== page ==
Another TV station has picked up on insurers’ requirement of used and aftermarket parts, interviewing a Pennsylvania collision repairer who has raised the issue in a lawsuit as…
Heavy-duty collision repairers (and Tesla), take note: Daimler announced Wednesday a fully electric Mercedes Urban eTruck which could hit markets as by early next decade.
But while battery-improving advances are anticipated, heavy-duty body shops will be pleased to learn that the cab body and the frame of the 120-mile range eTruck will remain standard, according to Daimler.
That’s in major contrast to the shops’ private passenger car and truck collision repair counterparts, which must contend with aluminum Tesla Model S and Xs or carbon-fiber i3s and i8s to deliver that kind of range. The Chevrolet Bolt and Tesla Model 3, intended to be more mass-market electric cars with triple-digit mileage per charge, are likely to have more steel, but also incorporate aluminum to save weight.
Daimler, however, didn’t want to add too many additional costs — it’s expensive to cut kilograms off a vehicle, and also to repair them — to buyers like fleet managers, a spokesman wrote.
“A standard Mercedes Benz truck frame was used,” Daimler commercial vehicles global communications Director Florian Martens wrote in an email Thursday. “No special materials. We don’t believe it’s worth adding such high cost concepts. We want to offer a truck that makes the (total cost of ownership) math work or at least comes close.”
He wrote that the same applied to the body and panels of the cab; it’s standard as well.
The truck itself is based off a heavy-duty, three-axle short-radius distribution truck, though the entire drivetrain and rear axle was swapped with for a rear axle and a special electrically driven axle similar to the Mercedes Citaro hybrid bus’.
“Thanks to the integrated concept with motors adjacent to the wheel hubs, the batteries are housed in a crash-proof location inside the frame,” Daimler wrote in what is hopefully not a fate-tempting boast of indestructibility.
The truck OEM reported plans to focus heavily on battery and electric powertrain R&D and help achieve its prediction that such electric vehicle battery costs will have fallen 2.5 times between 1997 and 2025, from 500 euros/kWh ($554/kWh) to 200 euros/kWh ($221.47). However, Daimler expects batteries to improve from 80 Wh/kg to 200 Wh/kg.
“Electric drive systems previously only saw extremely limited use in trucks. Nowadays costs, performance and charging times develop further so rapidly that now there is a trend reversal in the distribution sector: the time is ripe for the electric truck,” Daimler board member Wolfgang Bernhard said in a statement. “… We intend to establish electric driving as systematically as autonomous and connected driving.”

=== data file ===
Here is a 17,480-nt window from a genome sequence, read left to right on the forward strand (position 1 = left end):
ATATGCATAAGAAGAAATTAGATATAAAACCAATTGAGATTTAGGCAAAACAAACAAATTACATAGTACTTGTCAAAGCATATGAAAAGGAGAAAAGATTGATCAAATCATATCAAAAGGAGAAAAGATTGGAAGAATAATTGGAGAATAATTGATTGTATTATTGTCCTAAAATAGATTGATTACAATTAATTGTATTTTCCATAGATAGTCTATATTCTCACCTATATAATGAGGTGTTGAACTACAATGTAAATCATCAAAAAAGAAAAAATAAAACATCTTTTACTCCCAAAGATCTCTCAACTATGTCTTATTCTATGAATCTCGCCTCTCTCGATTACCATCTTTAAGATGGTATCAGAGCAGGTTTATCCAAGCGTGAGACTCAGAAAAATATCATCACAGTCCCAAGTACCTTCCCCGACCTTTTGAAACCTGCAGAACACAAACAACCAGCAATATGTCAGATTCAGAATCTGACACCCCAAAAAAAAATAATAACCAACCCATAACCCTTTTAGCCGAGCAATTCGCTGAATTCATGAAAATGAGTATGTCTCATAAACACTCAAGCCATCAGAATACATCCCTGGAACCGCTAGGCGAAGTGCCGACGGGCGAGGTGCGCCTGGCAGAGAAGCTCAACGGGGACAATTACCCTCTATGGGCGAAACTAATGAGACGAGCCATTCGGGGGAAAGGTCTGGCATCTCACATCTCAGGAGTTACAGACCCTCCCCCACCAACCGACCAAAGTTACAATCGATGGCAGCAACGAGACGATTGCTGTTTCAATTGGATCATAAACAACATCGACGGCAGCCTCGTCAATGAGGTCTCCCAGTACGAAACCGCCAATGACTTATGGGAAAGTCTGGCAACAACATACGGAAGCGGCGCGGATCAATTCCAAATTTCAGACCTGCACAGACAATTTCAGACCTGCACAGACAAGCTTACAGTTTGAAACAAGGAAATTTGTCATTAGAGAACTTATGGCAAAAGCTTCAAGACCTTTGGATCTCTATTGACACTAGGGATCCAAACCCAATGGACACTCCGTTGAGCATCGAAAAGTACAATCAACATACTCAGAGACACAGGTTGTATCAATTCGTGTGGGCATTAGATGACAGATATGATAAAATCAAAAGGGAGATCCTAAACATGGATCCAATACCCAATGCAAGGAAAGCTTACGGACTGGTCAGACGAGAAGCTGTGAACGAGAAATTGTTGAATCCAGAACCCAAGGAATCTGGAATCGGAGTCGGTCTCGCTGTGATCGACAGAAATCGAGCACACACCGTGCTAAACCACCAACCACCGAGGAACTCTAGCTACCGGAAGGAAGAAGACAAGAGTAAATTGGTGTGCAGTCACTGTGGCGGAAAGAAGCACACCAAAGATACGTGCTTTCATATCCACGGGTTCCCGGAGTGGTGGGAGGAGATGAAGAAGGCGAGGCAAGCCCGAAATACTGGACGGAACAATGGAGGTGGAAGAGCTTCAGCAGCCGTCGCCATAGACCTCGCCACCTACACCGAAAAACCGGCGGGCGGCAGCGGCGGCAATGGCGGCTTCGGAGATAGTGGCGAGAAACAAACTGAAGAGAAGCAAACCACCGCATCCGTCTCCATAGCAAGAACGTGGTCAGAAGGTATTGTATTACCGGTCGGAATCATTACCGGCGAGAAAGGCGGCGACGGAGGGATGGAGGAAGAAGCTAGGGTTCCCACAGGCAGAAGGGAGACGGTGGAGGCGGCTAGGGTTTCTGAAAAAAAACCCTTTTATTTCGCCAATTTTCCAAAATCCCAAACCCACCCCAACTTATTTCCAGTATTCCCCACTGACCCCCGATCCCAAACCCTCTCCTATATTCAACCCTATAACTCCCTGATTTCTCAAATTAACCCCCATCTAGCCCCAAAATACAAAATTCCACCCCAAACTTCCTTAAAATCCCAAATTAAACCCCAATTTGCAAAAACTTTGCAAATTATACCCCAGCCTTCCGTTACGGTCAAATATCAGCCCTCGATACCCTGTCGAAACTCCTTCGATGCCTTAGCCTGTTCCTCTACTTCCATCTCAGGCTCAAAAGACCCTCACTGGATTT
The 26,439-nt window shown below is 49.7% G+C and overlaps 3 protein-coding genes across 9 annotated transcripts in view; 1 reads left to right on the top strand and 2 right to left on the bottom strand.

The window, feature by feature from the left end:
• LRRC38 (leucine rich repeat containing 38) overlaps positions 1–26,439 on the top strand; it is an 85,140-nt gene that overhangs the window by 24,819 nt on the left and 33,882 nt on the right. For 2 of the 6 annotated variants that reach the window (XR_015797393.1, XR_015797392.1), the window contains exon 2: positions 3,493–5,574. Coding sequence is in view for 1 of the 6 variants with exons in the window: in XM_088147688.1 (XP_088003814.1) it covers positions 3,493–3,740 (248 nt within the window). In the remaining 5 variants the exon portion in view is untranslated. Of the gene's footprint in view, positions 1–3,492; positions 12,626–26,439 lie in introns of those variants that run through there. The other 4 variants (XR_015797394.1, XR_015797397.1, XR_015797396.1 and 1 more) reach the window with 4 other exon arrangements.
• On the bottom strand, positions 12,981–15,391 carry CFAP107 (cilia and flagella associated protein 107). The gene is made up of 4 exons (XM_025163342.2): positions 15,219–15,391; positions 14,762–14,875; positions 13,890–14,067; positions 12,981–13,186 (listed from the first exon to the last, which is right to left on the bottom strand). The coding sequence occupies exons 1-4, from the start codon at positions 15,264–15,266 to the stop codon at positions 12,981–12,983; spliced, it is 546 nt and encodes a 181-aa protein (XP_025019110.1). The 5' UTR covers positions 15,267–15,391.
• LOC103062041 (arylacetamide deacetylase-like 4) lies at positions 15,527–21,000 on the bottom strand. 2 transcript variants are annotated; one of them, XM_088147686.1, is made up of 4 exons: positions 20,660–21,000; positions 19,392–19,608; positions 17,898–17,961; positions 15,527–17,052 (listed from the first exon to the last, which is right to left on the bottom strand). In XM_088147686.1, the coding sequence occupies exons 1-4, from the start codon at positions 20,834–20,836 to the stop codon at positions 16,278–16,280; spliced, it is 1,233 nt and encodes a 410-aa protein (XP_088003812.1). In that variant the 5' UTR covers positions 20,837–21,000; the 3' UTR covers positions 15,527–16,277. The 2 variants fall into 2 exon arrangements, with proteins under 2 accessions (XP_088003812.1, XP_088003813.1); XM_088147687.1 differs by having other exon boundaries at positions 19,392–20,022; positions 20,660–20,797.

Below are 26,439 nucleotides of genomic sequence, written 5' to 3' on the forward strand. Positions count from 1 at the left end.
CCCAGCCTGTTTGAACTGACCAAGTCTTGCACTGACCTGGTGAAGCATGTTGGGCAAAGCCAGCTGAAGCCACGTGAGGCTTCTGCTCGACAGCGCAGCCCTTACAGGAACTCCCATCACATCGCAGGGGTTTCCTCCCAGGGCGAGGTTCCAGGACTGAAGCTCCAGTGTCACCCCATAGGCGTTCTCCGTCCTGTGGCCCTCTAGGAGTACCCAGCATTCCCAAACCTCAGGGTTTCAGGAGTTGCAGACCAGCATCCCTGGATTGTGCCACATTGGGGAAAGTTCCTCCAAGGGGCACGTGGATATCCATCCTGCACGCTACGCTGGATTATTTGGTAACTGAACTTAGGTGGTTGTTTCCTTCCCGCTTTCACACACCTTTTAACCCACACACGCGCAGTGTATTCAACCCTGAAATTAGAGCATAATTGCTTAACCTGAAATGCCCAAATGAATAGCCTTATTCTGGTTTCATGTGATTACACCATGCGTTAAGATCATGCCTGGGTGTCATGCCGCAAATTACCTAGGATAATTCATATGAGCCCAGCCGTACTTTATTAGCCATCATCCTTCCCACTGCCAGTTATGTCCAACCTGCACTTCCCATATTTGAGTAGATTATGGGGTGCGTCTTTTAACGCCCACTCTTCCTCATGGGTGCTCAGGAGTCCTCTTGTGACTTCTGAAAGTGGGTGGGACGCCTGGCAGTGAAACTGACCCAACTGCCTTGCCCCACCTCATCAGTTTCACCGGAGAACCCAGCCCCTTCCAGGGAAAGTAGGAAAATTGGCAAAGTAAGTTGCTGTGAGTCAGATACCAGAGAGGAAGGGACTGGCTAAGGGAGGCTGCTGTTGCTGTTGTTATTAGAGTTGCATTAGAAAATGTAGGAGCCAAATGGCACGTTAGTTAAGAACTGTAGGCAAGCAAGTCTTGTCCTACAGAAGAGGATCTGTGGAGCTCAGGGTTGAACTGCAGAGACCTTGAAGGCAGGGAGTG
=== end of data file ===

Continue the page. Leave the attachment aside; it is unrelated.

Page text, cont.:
The European Union allows electric trucks to weigh 26 tonnes (28.7 tons) instead of the usual maximum of 25 tonnes (27.6 tons), which allowed Daimler to add the 1.7-tonne battery instead of a lighter engine. Ultimately, a user would only lose out on about 700 kg (1,543 pounds) of cargo weight.
But on the plus side, you can travel 200 km (120 miles) on a charge, which allows a trucker or fleet owner to save a lot on gas.
It also could allow the trucks to travel in European urban areas which might otherwise restrict internal combustion engines, according to Daimler. The OEM noted that the United Nations predicted 70 percent of a 9 billion population in 2050 will live in cities instead of the countryside, and that concentration will probably demand certain rules on emissions and noise.
Daimler has already tested lighter-duty commercial trucks with customers since 2014. It wrote that the eTruck technology could have a “conceivable” launch as soon as the early 2020s.
2014 fleet trials of a lighter-duty Fuso Canter E-Cell found the 100 km (23-mile) ranging trucks exceeding average light-duty daily travel distances, according to Daimler — meaning you wouldn’t need to stop and recharge the Canter until you were done for the day anyway.
The OEM reported that the 2014 Portugese trial trucks did around 31,100 miles a year but had 64 percent lower operating costs.
“The current generation Canter E-Cell offers our customers transport services which are not only environment-friendly, but also economical,” Mitsubishi Fuso Trucks and Bus Corporation President and CEO Marc Llistosella, also head of Daimler Trucks Asia, said in a statement. “Our test in Lisbon revealed respectable savings of around 1000 euros ($621) per 10,000 kilometres (6,214 miles) in comparison to diesel trucks.”
In April, Stuttgart and the parcel company Hermes began testing another five Canters in the “topographically very demanding” roads of the German city; Daimler plans to get results early next year.
“We are very proud of our successful cooperation with Daimler in the development of relevant future technologies for many years,” Hermes Germany operations Managing Director Dirk Rahn said Thursday, according to Daimler. “Also regarding the current project, we accepted with pleasure the invention of Daimler to actively support the testing of the Fuso Canter E-Cell out of our logistical everyday life. Thereby, the results of our trest run are extremely positive! With regard to the growing requirements in city logistics we are now looking forward to test further vehicle classes and to bring them to market maturity soon. Our common goal: making e-mobility more economical.”
Daimler, July 27, 2016
Featured images: Daimler announced Wednesday a fully electric Mercedes Urban eTruck which could hit markets as by early next decade. (Provided by Daimler)